QATAR. MEED Cost Indices (MCI) announced today that it has launched a forecast Tender Price Index (TPI) for Qatar after successfully launching the Middle East’s first TPI for the UAE in February 2012.
Based on data which has been exclusively sourced from more than 200 construction projects across a variety industry sectors, a model was developed to predict the future trends for costs in Qatar up until 2017.
Emil Rademeyer, the General Manager for MCI said, “Construction costs in Qatar are expected to increase by 18 per cent by 2017 as the country starts work on projects as it prepares to host the 2022 Fifa World Cup.”
In addition to the online TPI portal, a report entitled “Qatar Forecast Construction Cost” has also been released today. Next year the index predicts that costs will be 4% higher as work starts on major new infrastructure projects such as the Doha Metro scheme that are currently being tendered. Overall, the index forecasts that over US$15 billion worth of construction contracts will be awarded in Qatar this year.
The value of contract awards is set to more than double from 2013 onwards and is forecast to peak in 2017 at US$40 billionn. According to new findings published within the report, a rapid increase in project awards and the resulting construction work on-site will strain Qatar’s supply chain to breaking point.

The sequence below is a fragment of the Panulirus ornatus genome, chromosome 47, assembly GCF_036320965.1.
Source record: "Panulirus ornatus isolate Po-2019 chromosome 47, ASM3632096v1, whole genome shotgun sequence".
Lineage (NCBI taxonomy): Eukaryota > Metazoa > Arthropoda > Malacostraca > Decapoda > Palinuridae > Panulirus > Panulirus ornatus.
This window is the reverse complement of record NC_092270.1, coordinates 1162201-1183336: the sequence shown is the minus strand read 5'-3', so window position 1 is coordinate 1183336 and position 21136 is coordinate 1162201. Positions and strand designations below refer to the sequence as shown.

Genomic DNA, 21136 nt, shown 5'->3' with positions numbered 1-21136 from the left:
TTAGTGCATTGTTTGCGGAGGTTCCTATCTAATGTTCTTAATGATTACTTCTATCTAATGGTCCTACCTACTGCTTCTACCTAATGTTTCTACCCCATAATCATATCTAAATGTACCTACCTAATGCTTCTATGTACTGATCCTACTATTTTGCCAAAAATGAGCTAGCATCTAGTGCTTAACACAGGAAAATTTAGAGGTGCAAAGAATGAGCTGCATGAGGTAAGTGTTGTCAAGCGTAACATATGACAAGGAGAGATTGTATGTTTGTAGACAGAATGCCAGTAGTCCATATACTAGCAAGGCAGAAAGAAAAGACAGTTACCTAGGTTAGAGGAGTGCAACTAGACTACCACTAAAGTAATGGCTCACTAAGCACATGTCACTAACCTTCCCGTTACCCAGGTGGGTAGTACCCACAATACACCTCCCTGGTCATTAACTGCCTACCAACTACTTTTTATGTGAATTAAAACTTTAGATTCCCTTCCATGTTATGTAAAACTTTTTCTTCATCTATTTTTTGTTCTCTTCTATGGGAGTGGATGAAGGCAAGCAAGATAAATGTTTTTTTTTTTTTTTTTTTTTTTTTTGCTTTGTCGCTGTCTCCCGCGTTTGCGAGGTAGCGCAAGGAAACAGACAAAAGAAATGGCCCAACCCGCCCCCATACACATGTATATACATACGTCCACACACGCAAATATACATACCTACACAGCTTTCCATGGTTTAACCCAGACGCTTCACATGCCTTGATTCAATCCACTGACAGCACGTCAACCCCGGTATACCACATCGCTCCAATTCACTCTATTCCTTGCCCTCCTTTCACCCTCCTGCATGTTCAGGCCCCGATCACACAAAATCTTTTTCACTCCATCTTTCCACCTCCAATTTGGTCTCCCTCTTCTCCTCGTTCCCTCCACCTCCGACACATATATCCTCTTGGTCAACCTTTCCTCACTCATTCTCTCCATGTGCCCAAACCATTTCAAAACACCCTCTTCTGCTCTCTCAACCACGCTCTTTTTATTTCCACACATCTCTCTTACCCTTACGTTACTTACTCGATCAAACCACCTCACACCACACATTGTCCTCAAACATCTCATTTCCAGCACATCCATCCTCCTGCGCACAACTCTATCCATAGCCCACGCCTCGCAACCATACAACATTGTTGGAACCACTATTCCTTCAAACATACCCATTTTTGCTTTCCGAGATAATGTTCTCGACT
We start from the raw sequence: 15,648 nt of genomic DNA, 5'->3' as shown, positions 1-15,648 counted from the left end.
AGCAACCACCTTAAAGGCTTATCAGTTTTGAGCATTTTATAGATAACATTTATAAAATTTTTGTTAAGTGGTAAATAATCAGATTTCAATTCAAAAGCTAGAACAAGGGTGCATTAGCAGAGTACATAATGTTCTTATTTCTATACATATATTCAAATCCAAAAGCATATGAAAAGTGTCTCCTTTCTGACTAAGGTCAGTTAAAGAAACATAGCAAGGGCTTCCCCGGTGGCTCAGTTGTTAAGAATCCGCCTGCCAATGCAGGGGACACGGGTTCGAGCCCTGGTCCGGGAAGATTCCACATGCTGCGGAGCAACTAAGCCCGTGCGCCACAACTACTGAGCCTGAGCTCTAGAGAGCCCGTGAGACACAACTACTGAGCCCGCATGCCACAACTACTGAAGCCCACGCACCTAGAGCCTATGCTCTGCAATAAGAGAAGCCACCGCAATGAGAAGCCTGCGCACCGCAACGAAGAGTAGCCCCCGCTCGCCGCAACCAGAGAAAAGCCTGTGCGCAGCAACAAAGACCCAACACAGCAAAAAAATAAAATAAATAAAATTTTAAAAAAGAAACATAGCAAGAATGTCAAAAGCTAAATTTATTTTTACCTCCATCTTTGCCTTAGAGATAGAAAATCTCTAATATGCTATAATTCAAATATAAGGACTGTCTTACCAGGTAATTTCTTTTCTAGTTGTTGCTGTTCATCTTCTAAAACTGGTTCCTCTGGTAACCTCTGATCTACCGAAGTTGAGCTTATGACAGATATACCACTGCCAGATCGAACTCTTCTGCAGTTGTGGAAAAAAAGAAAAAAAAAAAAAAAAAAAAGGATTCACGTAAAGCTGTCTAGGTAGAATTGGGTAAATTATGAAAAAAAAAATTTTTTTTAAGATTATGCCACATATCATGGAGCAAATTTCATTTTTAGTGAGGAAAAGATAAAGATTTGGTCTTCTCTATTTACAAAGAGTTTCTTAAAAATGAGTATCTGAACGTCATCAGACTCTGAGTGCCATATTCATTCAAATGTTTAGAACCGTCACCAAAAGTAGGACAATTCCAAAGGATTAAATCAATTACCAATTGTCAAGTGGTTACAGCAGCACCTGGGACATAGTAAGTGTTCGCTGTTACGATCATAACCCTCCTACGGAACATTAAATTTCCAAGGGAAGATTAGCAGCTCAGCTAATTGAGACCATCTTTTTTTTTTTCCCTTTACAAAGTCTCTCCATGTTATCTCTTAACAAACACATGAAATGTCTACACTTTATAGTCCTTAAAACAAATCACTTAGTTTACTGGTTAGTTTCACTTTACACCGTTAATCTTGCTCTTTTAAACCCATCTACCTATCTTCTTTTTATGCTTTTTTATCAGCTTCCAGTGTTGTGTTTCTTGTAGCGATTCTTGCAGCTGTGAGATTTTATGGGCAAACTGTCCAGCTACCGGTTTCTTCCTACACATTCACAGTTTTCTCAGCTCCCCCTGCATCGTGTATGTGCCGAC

With limited domestic production of construction materials and a dependence on foreign workers and staff, most resources are expected to be in short supply, driving up costs. Shortages are expected for resources such as cement, rebar, steel, skilled and unskilled labour.
Rademeyer added “For cement, Qatar is expected to have a shortfall reaching almost 3 million tonnes a year in 2015. The current production capacity of 6.2 million tonnes per annum will render a small surplus during 2012 and acute shortages form 2013 onwards.”
With current trading conditions allowing only Qatar cement producers to import cement a possible duopoly could result in significant cost increases or project delays.
The most likely sources of cement will be suppliers in the northern emirates of the UAE which all have large surplus capacities as a result of heavy investments made during the UAE’s construction boom.
In addition, Doha’s port facilities are also expected to drive up costs. The existing port has a limited capacity which means that contractors have had to wait for imports coming through the port.
A new port, which is currently being built at Mesaieed is expected to alleviate the bottleneck, but it is not expected to start operations until 2016.
“It is therefore imperative that all parties involved with Qatar’s rapidly expanding construction sector are fully aware of the implications of imbalances to supply and demand. MCI’s quarterly construction cost reports and online analytical tools provide a means for companies to mitigate their construction risks” says Richard Thompson, Editor of MEED.
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